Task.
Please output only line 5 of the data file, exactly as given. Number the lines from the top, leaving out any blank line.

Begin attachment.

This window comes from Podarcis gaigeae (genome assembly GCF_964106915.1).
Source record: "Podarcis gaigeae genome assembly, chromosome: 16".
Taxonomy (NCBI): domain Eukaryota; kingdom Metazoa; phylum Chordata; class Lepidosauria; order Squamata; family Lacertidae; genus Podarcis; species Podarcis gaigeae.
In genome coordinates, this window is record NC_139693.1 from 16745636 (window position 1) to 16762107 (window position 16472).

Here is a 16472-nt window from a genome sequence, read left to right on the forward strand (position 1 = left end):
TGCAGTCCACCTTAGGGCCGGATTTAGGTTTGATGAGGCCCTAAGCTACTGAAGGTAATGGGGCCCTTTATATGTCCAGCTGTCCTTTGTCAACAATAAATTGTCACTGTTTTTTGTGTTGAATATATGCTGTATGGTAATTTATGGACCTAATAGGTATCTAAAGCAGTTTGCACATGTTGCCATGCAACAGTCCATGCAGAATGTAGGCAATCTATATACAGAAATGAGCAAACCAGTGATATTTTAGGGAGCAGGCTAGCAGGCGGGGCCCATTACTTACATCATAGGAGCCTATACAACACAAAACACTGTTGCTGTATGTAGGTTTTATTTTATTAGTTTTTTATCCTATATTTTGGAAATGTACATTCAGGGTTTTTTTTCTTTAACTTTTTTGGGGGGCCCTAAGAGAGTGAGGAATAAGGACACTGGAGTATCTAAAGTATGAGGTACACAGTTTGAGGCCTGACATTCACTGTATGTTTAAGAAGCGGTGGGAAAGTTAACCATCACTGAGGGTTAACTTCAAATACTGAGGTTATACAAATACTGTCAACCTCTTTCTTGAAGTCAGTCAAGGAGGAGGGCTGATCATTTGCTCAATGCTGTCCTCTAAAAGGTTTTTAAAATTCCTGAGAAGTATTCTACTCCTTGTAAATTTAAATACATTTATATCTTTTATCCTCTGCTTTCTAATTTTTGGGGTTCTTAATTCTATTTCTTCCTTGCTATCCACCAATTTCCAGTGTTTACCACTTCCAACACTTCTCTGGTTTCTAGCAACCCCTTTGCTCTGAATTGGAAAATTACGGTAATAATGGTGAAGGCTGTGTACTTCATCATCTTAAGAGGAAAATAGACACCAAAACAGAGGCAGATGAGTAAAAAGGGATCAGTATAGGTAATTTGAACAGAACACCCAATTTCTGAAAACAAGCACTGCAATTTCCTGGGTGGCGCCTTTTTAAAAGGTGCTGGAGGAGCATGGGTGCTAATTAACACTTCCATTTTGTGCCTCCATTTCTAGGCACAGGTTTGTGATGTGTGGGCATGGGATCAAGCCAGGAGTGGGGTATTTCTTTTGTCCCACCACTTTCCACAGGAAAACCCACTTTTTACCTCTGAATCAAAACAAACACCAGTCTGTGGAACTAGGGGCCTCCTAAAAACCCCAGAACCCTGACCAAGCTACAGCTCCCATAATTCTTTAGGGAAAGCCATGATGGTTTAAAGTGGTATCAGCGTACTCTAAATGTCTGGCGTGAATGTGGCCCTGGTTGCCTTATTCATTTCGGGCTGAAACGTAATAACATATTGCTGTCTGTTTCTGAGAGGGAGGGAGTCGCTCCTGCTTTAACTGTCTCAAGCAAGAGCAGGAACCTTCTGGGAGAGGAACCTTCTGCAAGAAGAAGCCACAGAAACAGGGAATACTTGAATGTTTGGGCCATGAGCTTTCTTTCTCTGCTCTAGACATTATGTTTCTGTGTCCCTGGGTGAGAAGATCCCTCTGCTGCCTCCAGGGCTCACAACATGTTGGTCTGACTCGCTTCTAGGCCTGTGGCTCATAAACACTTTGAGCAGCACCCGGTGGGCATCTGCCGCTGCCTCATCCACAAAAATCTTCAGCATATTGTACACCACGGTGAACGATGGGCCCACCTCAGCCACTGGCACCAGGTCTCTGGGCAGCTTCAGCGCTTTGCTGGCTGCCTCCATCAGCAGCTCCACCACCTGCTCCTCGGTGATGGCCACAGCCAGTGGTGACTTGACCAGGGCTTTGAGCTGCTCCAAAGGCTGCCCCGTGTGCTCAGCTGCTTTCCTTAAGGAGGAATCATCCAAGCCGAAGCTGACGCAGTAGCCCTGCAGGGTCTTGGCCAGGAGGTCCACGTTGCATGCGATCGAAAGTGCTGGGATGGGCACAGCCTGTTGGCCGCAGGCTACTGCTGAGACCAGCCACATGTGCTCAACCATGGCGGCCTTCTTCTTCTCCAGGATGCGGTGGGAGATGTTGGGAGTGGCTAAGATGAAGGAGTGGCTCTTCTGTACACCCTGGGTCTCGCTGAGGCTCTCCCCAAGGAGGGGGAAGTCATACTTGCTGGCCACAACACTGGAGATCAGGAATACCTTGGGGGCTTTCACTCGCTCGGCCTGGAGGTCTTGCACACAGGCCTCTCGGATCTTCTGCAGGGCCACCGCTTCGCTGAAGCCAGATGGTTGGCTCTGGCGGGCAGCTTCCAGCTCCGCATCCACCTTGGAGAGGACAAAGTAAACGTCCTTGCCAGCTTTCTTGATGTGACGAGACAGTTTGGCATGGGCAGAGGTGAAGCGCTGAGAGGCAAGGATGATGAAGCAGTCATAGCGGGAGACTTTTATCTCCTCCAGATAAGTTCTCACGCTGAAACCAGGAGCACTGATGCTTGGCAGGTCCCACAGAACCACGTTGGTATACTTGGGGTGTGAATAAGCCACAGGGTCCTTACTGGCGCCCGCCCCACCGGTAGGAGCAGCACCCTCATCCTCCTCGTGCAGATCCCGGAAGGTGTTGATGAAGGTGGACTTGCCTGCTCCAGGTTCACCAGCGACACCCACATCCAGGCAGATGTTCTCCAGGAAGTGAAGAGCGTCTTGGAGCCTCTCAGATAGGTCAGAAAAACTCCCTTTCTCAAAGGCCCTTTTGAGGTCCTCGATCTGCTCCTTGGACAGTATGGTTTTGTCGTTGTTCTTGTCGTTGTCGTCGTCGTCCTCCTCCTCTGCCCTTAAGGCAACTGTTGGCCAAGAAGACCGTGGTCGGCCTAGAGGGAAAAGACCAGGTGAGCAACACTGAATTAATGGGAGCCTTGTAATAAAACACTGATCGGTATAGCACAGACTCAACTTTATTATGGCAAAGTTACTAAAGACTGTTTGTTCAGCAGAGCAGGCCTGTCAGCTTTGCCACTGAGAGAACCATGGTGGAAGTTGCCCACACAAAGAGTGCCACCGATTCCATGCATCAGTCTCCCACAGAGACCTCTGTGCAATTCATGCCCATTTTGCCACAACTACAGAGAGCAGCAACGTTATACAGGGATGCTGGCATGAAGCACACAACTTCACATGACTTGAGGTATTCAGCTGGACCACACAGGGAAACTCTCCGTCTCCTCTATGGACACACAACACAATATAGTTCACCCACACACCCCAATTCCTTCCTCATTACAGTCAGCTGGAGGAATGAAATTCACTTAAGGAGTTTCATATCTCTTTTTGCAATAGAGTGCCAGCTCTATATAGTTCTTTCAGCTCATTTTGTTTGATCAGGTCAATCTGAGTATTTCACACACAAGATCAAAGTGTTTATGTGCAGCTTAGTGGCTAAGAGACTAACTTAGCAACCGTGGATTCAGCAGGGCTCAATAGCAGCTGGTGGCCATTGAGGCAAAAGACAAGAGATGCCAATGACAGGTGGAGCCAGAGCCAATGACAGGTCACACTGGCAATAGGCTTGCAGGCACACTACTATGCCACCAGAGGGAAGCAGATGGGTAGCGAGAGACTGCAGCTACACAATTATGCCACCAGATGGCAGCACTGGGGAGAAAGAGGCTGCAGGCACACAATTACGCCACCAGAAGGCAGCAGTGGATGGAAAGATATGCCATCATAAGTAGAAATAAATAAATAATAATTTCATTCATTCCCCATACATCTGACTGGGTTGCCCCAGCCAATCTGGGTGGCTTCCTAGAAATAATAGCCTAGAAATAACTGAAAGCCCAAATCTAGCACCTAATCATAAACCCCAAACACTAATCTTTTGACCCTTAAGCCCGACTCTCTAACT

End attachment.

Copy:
Here is a 16472-nt window from a genome sequence, read left to right on the forward strand (position 1 = left end):